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Organized crime targets weak African states

Kenyan police prepare to burn cocaine sachets seized from drug smugglers.

Photograph: Reuters / Radu Sigheti

In one swoop in April, authorities in Guinea-Bissau seized 635 kilogrammes of cocaine, worth an estimated $50 mn. But the traffickers managed to escape with the rest of the 2.5-tonne consignment because the police could not give chase. United Nations Office on Drug Control (UNODC) Executive Director Antonio Maria Costa commended the seizure, but lamented the poor state of policing in the West African nation. “It is regrettable that the rest of the consignment was not intercepted, but hardly surprising as the police are woefully ill-equipped and often do not even have enough gasoline to operate their vehicles.”

That same month, media reports noted that drug traffickers had established a transit area along the Gulf of Guinea as a way to elude tighter policing off the coast of Europe. Fragile states in Africa are often overwhelmed by other pressing challenges such as poverty, weak public institutions or political instability and can provide a haven for such groups. One of the illicit networks, operating in Guinea-Bissau, is made up of South American suppliers, African transporters and European distributors.

Guinea-Bissau, still recovering from a civil war that ended six years ago, is particularly vulnerable. It is one of the world’s 10 poorest nations, lacking secure prisons or adequate border patrols. “All the institutions have collapsed,” explains Mr. Koli Kouame of the UN International Narcotics Control Board (INCB). Tighter policing on the Iberian Peninsula, which has traditionally been the transit point for drugs heading for Europe from South America, is forcing the syndicates to seek alternative routes through Africa. Strategically located close to Europe and with a porous coastline made up of a labyrinth of islands, Guinea-Bissau provides an ideal sanctuary.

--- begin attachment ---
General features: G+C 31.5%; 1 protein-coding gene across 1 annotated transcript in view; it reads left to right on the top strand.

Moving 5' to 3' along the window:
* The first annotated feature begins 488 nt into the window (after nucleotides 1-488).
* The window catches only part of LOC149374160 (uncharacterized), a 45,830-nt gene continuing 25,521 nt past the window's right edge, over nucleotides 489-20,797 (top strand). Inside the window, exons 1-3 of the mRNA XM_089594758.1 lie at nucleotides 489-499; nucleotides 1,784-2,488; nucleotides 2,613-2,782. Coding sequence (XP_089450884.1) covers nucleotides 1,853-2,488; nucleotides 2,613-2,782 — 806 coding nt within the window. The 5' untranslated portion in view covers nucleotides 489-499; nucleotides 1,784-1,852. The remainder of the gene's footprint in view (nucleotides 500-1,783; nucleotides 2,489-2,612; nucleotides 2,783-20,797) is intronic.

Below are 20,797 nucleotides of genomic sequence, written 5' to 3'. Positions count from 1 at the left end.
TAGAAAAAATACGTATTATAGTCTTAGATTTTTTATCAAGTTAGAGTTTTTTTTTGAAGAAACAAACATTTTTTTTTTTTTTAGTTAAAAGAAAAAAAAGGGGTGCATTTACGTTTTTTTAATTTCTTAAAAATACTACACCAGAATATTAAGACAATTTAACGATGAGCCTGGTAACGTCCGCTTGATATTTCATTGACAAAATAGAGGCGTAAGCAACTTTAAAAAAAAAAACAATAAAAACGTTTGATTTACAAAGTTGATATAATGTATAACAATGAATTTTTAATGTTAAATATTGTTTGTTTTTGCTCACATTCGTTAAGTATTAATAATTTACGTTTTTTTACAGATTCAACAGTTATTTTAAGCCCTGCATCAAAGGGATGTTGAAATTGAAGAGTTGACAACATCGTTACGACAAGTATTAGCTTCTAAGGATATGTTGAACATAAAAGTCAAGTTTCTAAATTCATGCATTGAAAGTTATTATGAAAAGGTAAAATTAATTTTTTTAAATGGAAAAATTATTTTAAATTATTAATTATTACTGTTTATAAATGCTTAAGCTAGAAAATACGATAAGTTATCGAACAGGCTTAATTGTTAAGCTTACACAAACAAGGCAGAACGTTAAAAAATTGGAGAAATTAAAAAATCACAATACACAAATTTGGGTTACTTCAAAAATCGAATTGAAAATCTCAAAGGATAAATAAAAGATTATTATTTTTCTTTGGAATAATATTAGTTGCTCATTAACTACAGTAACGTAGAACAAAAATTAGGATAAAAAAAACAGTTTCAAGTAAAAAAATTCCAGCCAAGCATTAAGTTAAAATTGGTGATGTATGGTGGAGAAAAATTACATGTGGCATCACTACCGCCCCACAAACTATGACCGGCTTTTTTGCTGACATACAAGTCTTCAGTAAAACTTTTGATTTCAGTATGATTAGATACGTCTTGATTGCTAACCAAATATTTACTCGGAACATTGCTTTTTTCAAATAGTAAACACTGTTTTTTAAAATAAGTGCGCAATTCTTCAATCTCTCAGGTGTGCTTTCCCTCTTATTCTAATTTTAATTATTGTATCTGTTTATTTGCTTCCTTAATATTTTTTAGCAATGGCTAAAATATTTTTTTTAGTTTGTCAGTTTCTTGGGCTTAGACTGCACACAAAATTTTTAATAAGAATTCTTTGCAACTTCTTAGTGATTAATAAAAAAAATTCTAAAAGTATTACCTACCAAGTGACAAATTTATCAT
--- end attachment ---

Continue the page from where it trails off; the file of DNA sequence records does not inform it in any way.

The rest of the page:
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High demand

Demand for drugs such as cocaine is at an all-time high in Europe. A kilogramme of cocaine reportedly sells for about $80,000 in Europe, compared with $50,000 in the US, the world’s biggest market for the narcotic.

Between 2000 and 2003, African authorities managed to seize only an average of 600 kilogrammes of cocaine per year, 0.2 per cent of the drugs estimated to have been trafficked in the region during that period, UNODC noted in a report on Africa in 2005.

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The case of Guinea-Bissau illustrates some of the challenges facing many poor African countries. With weak enforcement capability, underpaid officials and porous national borders, these countries provide an ideal environment for organized criminal rings to extract or tranship illicit commodities.

Africa has far fewer police per citizen than other regions. There are only 180 police per 100,000 people on the continent, while in Asia there are 363. Moreover, when police officers are underpaid and government officials are susceptible to corruption, the job of traffickers only becomes easier. Public officials can be bribed to look the other way or even be induced to work in direct collusion with traffickers.

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Transnational crime syndicates deal in a wide range of illicit commodities, including narcotics, diamonds, petroleum, ivory and weapons. They also smuggle human beings. The UN has reported that 90 per cent of African countries are affected by human trafficking flows, either as a source, transit site or destination.Policeman in Rwanda

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